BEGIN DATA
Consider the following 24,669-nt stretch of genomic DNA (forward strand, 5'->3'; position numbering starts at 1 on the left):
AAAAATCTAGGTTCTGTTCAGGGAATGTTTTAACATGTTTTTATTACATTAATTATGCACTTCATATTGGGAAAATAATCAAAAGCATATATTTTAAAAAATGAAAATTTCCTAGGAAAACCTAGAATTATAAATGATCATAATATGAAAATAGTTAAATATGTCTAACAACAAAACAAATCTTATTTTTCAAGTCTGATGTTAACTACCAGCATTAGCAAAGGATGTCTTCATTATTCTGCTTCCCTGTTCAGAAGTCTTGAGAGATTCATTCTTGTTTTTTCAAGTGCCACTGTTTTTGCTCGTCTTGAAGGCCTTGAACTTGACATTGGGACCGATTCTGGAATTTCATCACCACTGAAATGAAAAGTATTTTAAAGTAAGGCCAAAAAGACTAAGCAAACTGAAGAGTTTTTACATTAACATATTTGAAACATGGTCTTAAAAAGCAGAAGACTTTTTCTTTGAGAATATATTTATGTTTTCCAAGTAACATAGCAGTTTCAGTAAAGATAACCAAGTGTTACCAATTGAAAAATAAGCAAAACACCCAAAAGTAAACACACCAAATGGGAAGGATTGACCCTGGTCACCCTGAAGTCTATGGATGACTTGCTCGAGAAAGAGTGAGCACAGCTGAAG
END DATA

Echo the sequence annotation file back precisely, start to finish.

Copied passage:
Consider the following 24,669-nt stretch of genomic DNA (forward strand, 5'->3'; position numbering starts at 1 on the left):
AAAAATCTAGGTTCTGTTCAGGGAATGTTTTAACATGTTTTTATTACATTAATTATGCACTTCATATTGGGAAAATAATCAAAAGCATATATTTTAAAAAATGAAAATTTCCTAGGAAAACCTAGAATTATAAATGATCATAATATGAAAATAGTTAAATATGTCTAACAACAAAACAAATCTTATTTTTCAAGTCTGATGTTAACTACCAGCATTAGCAAAGGATGTCTTCATTATTCTGCTTCCCTGTTCAGAAGTCTTGAGAGATTCATTCTTGTTTTTTCAAGTGCCACTGTTTTTGCTCGTCTTGAAGGCCTTGAACTTGACATTGGGACCGATTCTGGAATTTCATCACCACTGAAATGAAAAGTATTTTAAAGTAAGGCCAAAAAGACTAAGCAAACTGAAGAGTTTTTACATTAACATATTTGAAACATGGTCTTAAAAAGCAGAAGACTTTTTCTTTGAGAATATATTTATGTTTTCCAAGTAACATAGCAGTTTCAGTAAAGATAACCAAGTGTTACCAATTGAAAAATAAGCAAAACACCCAAAAGTAAACACACCAAATGGGAAGGATTGACCCTGGTCACCCTGAAGTCTATGGATGACTTGCTCGAGAAAGAGTGAGCACAGCTGAAG